As in the case against recently-convicted Sulaiman Abu Ghayth, jurors in Mustafa Kamel Mustafa's trial will see images of the Sept. 11 attacks, the bombing of the U.S.S. Cole and pictures of the late Osama bin Laden. But there are several differences between the two trials that begin with the proximity of the defendants to bin Laden.
Donald Tobin, a professor at Ohio State University Michael E. Moritz College of Law, will be the next dean of the University of Maryland Francis King Carey School of Law.
Gibson, Dunn & Crutcher has publicly released summaries of its interviews of 75 witnesses as part of its investigation of Gov. Chris Christie's administration's potential involvement in the Bridgegate affair.
An appeals court has tossed a False Claims Act case against Verizon Communications Inc., ruling that the suit is barred by an earlier case in which the same whistleblower netted a big settlement. Wilmer Hale Cutler Pickering Hale and Dorr advised Verizon.
A California attorney serving prison time for attempting to extort money from the lawyer representing a rabbi in an immigration visa fraud investigation has failed to convince a federal appeals court to reverse his conviction.
A key causation witness for plaintiffs who allege Zoloft caused birth defects is not limited to testifying to the four corners of her expert report, plaintiffs attorneys argued in a court filing.
Litigation over access to evidence of misrepresentation in asbestos cases is not quite over yet.
One plaintiff's lawsuit in Louisiana federal court over allegations that diabetes drug Actos increases the risk of bladder cancer resulted in a $9 billion verdict. What might a jury do in a case consolidating claims by two plaintiffs?
Two federal appellate courts are poised to decide the constitutionality of three state bans against same-sex marriage and move the fundamental question closer to the U.S. Supreme Court.
A Pennsylvania consumer who claims he suffered severe and permanent injuries while using an "unreasonably dangerous" table saw has filed a products liability suit against the manufacturers of the device.
Massachusetts' highest court has ruled that officials may enter private property without a search warrant to rescue animals "in appropriate circumstances."
General Motors Co.'s legal troubles have shifted into overdrive, with plaintiffs lawyers insisting that drivers of recalled cars are risking their lives by getting behind the wheel.
Federal Magistrate Judge John Facciola was introduced during a 2008 conference as the "Italian Stallion of e-discovery." Long at the forefront on technology and the law, Facciola is back in the national spotlight over the scope of prosecutors' power to access electronically stored information.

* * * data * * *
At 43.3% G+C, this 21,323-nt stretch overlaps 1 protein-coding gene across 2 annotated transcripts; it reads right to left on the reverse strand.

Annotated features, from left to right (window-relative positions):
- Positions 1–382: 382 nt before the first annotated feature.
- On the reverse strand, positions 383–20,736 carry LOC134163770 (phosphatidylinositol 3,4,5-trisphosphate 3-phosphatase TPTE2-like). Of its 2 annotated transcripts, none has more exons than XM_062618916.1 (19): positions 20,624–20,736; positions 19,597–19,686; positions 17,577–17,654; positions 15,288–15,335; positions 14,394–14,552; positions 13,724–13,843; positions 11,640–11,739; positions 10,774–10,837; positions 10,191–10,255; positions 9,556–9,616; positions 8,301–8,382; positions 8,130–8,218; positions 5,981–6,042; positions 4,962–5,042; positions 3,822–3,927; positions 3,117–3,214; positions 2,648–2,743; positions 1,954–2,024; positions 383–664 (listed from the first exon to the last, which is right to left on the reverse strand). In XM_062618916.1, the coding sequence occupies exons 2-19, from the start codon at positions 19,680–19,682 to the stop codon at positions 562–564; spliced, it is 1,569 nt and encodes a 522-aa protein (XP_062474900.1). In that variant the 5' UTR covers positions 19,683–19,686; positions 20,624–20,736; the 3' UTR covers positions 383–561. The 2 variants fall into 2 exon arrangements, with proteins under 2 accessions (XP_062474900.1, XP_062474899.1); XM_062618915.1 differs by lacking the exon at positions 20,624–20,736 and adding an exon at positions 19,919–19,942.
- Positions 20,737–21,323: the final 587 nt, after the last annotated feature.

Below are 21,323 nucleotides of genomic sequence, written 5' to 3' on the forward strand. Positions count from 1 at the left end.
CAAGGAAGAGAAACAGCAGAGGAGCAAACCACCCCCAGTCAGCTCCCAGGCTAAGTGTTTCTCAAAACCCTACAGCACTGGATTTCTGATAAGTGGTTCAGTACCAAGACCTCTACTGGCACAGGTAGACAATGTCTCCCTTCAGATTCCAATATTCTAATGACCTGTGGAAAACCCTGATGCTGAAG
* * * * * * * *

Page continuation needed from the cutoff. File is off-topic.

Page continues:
Thirty-eight 3Ls from Arizona's three law schools elected to participate in the state's inaugural early bar sitting. Their exam results won't be available until May, but students in Arizona and legal leaders around country are keeping tabs on the two-year pilot program.
The National Law Journal spotlights Colorado in-house legal teams that are setting standards in outside counsel management, corporate compliance, diversity in the profession, pro bono service and in handling really big deals.
Plaintiffs in a proposed class action against an Illinois debt collector have suffered a setback in their efforts to trade a potentially greater award of damages available in federal court for a presumed friendlier state venue.
A California federal judge has refused to dismiss a class action lawsuit against Whole Foods Market California that accused it of mislabeling several food products as natural when they contain artificial ingredients.
Somewhat grudgingly, a federal judge in New York tossed claims that American Express, Discover and other companies used meetings organized by lawyers at Wilmer and Ballard Spahr to cook up a conspiracy to preempt consumer class actions.
A union trust fund for grocery store workers has filed a class action lawsuit against Sutter Health for violations of California’s antitrust and unfair competition statutes, alleging the unchecked, anti-competitive behavior by the health care provider and its affiliates resulted in substantial overcharges by its hospitals.
A federal appeals court has directed a lower court judge to make up his mind about whether an arbitration agreement pertains to a class-action dispute over a business deal.
The Consumer Product Safety Commission provisionally approved a $600,000 civil penalty with retail chain Forman Mills Inc. for its failure to report the sale of garments that could put kids at risk of strangulation.
Two dietary supplements made by the same company don't have enough in common to warrant pre-trial consolidation, the U.S. Judicial Panel on Multidistrict Litigation has ruled.
Pro bono organization Public Counsel has inked two class action settlements that would reinstitute funds to struggling schools and homeless residents in the Los Angeles area affected by California’s budget crisis.